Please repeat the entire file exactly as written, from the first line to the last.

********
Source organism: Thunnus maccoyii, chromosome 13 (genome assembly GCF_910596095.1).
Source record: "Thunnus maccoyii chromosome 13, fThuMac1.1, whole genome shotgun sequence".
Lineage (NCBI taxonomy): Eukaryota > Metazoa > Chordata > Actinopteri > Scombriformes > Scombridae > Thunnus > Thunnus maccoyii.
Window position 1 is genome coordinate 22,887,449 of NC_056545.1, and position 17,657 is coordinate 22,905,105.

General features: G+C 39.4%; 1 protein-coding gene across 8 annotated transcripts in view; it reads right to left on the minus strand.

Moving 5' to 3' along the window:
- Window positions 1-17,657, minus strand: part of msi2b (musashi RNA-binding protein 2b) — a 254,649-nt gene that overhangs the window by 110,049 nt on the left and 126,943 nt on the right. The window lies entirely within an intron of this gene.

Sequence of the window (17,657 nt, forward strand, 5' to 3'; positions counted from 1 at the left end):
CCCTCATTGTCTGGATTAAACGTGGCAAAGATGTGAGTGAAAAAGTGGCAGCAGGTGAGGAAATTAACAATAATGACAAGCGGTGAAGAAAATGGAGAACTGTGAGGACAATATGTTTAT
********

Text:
Source organism: Thunnus maccoyii, chromosome 13 (genome assembly GCF_910596095.1).
Source record: "Thunnus maccoyii chromosome 13, fThuMac1.1, whole genome shotgun sequence".
Lineage (NCBI taxonomy): Eukaryota > Metazoa > Chordata > Actinopteri > Scombriformes > Scombridae > Thunnus > Thunnus maccoyii.
Window position 1 is genome coordinate 22,887,449 of NC_056545.1, and position 17,657 is coordinate 22,905,105.

General features: G+C 39.4%; 1 protein-coding gene across 8 annotated transcripts in view; it reads right to left on the minus strand.

Moving 5' to 3' along the window:
- Window positions 1-17,657, minus strand: part of msi2b (musashi RNA-binding protein 2b) — a 254,649-nt gene that overhangs the window by 110,049 nt on the left and 126,943 nt on the right. The window lies entirely within an intron of this gene.

Sequence of the window (17,657 nt, forward strand, 5' to 3'; positions counted from 1 at the left end):
CCCTCATTGTCTGGATTAAACGTGGCAAAGATGTGAGTGAAAAAGTGGCAGCAGGTGAGGAAATTAACAATAATGACAAGCGGTGAAGAAAATGGAGAACTGTGAGGACAATATGTTTAT